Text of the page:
Ailbhe O’ Reilly trades blows with Traders, which screened at this year’s Galway Film Fleadh.
Since the recession hit the world with a bang in 2008 there have been a few economic themed films – The Company Men tried the drama angle, Up in the Air tried the comedy angle and there have also been numerous documentaries.
Traders is the first Irish film I have seen that tackles the subject matter with a dark comedy edge tinged with graphic violence. Traders focuses on two very different lead characters – Vernon Styles (Game of Thrones’ John Bradley) and Harry Fox (Love/Hate’s Killian Scott), who are both left desperate after the company they work for goes under. After their boss takes his own life to escape his financial problems Vernon comes up with a very unique business idea which is the basis for the movie.
The idea is that people down on their luck arrange a secluded place to fight it out to the death with the winner walking away with the life savings of the other person. This is trading and the aim of the game is to keep arranging fights until you have enough money or die trying.
At first glance, Traders may not appeal to everyone – the violence can be quite graphic at times and the plot of ordinary people fighting like backyard brawlers in recessionary Ireland felt too far removed from reality. However, the fast moving and hilarious script keeps our interest and Killian Scott delivers as a captivating leading man. Traders really is Scott’s film, he is in nearly every scene and keeps our attention throughout. He is joined on screen by at least half the Love/Hate cast, which was distracting at times, but does display the many up-and-coming Irish actors around at the moment.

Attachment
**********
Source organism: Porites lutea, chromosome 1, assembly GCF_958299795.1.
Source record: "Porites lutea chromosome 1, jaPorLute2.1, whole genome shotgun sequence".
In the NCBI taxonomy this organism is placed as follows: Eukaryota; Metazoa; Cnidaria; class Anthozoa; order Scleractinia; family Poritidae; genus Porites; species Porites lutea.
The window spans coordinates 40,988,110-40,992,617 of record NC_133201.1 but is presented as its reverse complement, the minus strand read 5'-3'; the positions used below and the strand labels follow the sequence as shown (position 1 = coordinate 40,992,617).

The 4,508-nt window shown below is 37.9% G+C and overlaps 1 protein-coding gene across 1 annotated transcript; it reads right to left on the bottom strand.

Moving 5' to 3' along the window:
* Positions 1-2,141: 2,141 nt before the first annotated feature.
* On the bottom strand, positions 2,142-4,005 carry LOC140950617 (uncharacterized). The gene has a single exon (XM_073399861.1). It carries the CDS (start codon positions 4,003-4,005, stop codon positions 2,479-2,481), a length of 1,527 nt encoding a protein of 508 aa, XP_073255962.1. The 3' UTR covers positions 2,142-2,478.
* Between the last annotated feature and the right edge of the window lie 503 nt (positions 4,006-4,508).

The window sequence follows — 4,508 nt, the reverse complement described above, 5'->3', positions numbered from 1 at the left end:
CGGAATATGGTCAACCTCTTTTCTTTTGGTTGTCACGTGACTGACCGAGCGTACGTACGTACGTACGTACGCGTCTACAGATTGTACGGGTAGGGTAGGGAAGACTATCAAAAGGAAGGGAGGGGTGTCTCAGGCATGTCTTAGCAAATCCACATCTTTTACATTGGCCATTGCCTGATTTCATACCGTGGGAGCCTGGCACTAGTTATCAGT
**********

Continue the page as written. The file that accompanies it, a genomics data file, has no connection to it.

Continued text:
John Bradley is entertaining in his role, but doesn’t stray too far from the role many are familiar with in Game of Thrones. Overall, the directing pair of Rachel Moriarty and Peter Murphy do an excellent job with a daring and unique film that keeps the audience guessing throughout and even manages to surprise with the ending.
Traders screened on Saturday, 11th July as part of the Galway Film Fleadh (7 – 12 July 2015)